Wednesday, May 4, 2011

The Worm Hole Equation

This one came about by accident but it is too good to not pass along. If you are a live bait person then here is a quick tip for your very own worm farm that needs no stocking, almost no feeding or tending.

I love fishing live bait, whether it is a cricket, minnow or worm, I sling them for a simple reason, it is hard to beat Ma Nature. Like everyone else that did this as a kid I have spent many an hour digging worms or chasing grasshoppers which saves money but not time. The alternative is a stop at a bait shop for a box of anemic looking red wigglers or over priced night crawlers, quick and useful but not a great option. Then I walked by some of my gardening supplies that I was too lazy to move and there it was , a light switched on and I had my solution.

Here it is, I had been planting a few things using a bag of composted manure I had slit open, used then left lying on the ground since it was out of my way. It laid there for quite awhile until one day I reached down to pull a weed that had taken root. When I did I saw, wait for it, a worm. I dug around and found many a happy lumbricus terrestris eating dookie while growing fat and happy. I quickly gathered up a bunch placing them in my hi tech  reused butter container bait box for an upcoming bluegill trip enjoying my good fortune in not needing to stop at a bait shop.

As I sat around later I thought about a plastic container I had in the shop and it clicked to put the two together in a way that would last longer than the plastic sack cow droppings come packaged in and contain worms in one area for ease of gathering as well as be easy to refill when needed. This is as simple a project as you can do. Minutes of work and maybe $5 at the most in parts for bait that comes to you then waits for you to gather it.

Stealthy critters, these plastic containers. This one hid for years.

Here is what I did. I took a plastic container that had a lid to build my farm. After removing the top I drilled a series of holes in the bottom using a Forstner’s bit. This serves two purposes, one to allow excess water to drain and second to allow worms another way in. I took some scrap wood and made four posts a few inches higher than the container sides to go in the corners. This will allow worms to come in all around the edge of the container but still provide some protection. I drilled holes in the top to allow some rain to get in to keep the soil moist and holes for screws to attach the top to the posts so it wouldn’t blow away.

I found a shaded spot where I could dig a hole then sunk the container into the ground until the top of the container was at ground level. I filled the container with composted manure mixed with shredded news paper, pushed the posts into the corners until they were fully seated, now I'll simply wait for more worms to find it. If it rains within a few days of putting it out they will be there quick.If you slit the bag open then leave it in a shady, damp spot for a week or so, which I did, you will have worms in it when you dump it into your bed. The worms will happily have little ones which adds to your herd if you aren't greedy about using them too fast.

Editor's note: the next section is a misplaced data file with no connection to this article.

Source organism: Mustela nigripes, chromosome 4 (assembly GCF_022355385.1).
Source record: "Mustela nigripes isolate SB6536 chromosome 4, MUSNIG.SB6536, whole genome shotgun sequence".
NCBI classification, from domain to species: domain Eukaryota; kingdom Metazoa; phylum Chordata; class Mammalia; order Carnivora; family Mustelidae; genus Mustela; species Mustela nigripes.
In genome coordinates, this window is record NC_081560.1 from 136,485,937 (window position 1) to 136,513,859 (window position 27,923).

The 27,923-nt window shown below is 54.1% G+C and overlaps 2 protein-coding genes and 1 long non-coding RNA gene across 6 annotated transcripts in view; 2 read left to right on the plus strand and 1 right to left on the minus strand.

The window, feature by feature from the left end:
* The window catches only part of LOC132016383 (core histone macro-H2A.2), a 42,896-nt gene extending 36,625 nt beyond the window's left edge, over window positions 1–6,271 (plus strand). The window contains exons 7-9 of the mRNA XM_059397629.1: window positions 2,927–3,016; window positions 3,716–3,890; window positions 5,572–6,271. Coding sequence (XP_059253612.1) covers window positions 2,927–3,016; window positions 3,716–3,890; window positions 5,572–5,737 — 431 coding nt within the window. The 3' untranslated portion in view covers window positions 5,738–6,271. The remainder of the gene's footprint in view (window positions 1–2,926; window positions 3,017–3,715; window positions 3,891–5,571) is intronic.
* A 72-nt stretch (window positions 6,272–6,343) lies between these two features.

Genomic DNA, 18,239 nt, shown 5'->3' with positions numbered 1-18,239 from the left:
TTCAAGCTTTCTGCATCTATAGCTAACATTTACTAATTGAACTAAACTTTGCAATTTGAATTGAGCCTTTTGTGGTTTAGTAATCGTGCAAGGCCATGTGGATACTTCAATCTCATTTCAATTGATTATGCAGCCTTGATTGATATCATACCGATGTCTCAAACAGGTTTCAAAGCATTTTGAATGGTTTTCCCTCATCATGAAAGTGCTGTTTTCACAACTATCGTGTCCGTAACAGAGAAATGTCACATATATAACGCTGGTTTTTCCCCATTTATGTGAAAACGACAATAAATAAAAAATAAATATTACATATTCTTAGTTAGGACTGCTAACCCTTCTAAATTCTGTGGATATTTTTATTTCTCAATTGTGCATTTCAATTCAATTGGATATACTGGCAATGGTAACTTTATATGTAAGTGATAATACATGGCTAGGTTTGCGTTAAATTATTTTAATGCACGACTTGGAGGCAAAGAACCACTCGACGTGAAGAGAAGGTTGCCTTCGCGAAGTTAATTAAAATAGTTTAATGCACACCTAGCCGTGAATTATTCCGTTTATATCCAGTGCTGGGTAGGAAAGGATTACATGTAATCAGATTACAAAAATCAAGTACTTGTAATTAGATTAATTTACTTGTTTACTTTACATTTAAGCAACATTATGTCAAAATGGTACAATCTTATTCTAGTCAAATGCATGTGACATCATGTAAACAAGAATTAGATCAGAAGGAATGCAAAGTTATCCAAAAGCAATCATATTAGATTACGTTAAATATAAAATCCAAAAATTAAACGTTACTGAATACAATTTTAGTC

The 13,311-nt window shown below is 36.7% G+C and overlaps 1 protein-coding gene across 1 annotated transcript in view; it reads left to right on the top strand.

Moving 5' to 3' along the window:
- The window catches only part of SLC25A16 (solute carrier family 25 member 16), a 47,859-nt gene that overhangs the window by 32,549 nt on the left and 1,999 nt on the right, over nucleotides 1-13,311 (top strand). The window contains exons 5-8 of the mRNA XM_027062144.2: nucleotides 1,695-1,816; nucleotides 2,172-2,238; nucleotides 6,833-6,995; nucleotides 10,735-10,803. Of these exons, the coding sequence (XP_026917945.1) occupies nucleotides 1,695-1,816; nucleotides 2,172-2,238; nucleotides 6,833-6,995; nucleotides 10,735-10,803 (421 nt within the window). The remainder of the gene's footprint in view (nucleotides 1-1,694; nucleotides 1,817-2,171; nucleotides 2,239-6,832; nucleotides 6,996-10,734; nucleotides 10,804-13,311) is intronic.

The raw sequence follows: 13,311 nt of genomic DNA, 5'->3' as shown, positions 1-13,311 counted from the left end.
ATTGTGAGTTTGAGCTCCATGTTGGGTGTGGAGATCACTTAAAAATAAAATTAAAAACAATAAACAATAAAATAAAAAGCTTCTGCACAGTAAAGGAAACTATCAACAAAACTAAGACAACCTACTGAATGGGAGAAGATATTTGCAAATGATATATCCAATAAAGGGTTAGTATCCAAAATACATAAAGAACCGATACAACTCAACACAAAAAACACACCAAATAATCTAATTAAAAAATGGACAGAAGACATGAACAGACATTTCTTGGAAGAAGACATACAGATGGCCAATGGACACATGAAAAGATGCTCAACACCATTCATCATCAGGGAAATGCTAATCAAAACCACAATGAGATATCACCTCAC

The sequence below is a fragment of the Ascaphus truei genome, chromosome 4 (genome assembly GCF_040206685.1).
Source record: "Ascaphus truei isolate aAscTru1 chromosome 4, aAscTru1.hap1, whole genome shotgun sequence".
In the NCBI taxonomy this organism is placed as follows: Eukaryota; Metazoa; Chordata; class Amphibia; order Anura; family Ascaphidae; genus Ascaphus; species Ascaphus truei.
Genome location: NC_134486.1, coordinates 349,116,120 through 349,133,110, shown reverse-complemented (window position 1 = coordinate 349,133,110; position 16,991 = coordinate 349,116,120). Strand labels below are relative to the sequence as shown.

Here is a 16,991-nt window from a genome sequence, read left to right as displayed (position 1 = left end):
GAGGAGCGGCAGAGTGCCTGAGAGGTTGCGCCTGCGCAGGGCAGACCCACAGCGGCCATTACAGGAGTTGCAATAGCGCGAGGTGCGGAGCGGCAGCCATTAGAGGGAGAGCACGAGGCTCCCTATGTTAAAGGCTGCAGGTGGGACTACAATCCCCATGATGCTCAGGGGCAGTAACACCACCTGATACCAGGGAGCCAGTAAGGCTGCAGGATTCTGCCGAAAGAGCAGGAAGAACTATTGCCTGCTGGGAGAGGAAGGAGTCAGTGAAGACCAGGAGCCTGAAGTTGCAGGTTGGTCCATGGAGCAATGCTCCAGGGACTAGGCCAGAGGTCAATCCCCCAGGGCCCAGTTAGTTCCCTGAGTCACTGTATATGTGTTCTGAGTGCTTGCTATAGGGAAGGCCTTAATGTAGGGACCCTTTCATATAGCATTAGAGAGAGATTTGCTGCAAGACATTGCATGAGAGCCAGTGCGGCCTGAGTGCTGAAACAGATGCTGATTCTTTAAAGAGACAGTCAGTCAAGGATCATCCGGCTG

Adding shredded paper to the bottom.

And the top after filling with compost.

Then finished with the top. This is shaded by a red twig dogwood.

If you have a container sitting around you only need a $1.50 bag of composted manure, some shredded newspaper (optional), four pieces of wood, four screws and you have a self populating worm farm. If you don’t have a drill just carefully cut holes with a sharp knife just be sure the edges are smooth. Be sure to keep the soil damp if you aren’t getting enough rain using rain water you can collect and store in a sealed bucket which is good since it has no chemicals. You can also put a lot of your kitchen scraps in, just no citrus, onions, meat or dairy. Vegetable scraps, cardboard and newspaper are all  worm favorites. Do not use newspaper or cardboard with a slick finish and colored inks. The one thing I plan on adding is a burlap cover. Partly to add shade and protection but mainly to hide the blue plastic top.

And there you have it, free bait that is almost completely maintenance free which will refill itself as hungry worms find it that helps you cut down on how much trash you put in a landfill. It will also provide some of the best fertilizer for your plants. Simply empty your container every few months and replace the bedding then put the worms back. To do this you can make a sifter out of a bit of screen and some scrap lumber in a few minutes. The results will make your garden and house plants happy, happy. All this and no trip to the bait shop for under $5.00.

1 comment:

Albert A Rasch said...


That's a great idea/technique. Even folks living in a subdivision or apartment complex could do it if they're discrete enough.

Oh and by the way, I just posted a great interview with a new and upcoming Gunsmith, Jeremy Chan. Gunsmith Jeremy Chan. I see great work coming out of his shop, and we are going to be at the head of the line!

Best regards,
Albert “Afghanus” Rasch
The Rasch Outdoor Chronicles™
Extreme Wild Boar Hunting in Florida!

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Born and raised in middle Tennessee.I'm a working wildlife and landscape artist specializing in watercolors. Now making cedar lures and custom turkey calls.



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